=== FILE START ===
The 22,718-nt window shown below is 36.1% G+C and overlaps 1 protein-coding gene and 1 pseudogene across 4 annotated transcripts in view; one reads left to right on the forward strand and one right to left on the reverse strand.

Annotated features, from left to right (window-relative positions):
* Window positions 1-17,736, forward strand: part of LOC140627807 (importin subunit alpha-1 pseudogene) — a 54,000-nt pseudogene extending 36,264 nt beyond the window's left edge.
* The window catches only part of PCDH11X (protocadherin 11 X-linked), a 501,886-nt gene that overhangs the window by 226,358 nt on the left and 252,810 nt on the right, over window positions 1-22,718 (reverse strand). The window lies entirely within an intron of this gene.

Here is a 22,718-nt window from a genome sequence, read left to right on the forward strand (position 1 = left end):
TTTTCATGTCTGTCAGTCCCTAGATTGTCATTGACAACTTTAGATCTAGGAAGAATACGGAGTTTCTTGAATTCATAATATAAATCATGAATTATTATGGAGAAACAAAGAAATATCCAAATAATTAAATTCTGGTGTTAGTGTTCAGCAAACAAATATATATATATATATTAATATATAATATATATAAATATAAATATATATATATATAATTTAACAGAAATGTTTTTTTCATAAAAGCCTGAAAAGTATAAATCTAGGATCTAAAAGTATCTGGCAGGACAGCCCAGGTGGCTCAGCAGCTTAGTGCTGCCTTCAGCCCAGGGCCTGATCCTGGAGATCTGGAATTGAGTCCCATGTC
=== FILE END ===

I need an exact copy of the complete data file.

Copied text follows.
The 22,718-nt window shown below is 36.1% G+C and overlaps 1 protein-coding gene and 1 pseudogene across 4 annotated transcripts in view; one reads left to right on the forward strand and one right to left on the reverse strand.

Annotated features, from left to right (window-relative positions):
* Window positions 1-17,736, forward strand: part of LOC140627807 (importin subunit alpha-1 pseudogene) — a 54,000-nt pseudogene extending 36,264 nt beyond the window's left edge.
* The window catches only part of PCDH11X (protocadherin 11 X-linked), a 501,886-nt gene that overhangs the window by 226,358 nt on the left and 252,810 nt on the right, over window positions 1-22,718 (reverse strand). The window lies entirely within an intron of this gene.

Here is a 22,718-nt window from a genome sequence, read left to right on the forward strand (position 1 = left end):
TTTTCATGTCTGTCAGTCCCTAGATTGTCATTGACAACTTTAGATCTAGGAAGAATACGGAGTTTCTTGAATTCATAATATAAATCATGAATTATTATGGAGAAACAAAGAAATATCCAAATAATTAAATTCTGGTGTTAGTGTTCAGCAAACAAATATATATATATATATTAATATATAATATATATAAATATAAATATATATATATATAATTTAACAGAAATGTTTTTTTCATAAAAGCCTGAAAAGTATAAATCTAGGATCTAAAAGTATCTGGCAGGACAGCCCAGGTGGCTCAGCAGCTTAGTGCTGCCTTCAGCCCAGGGCCTGATCCTGGAGATCTGGAATTGAGTCCCATGTC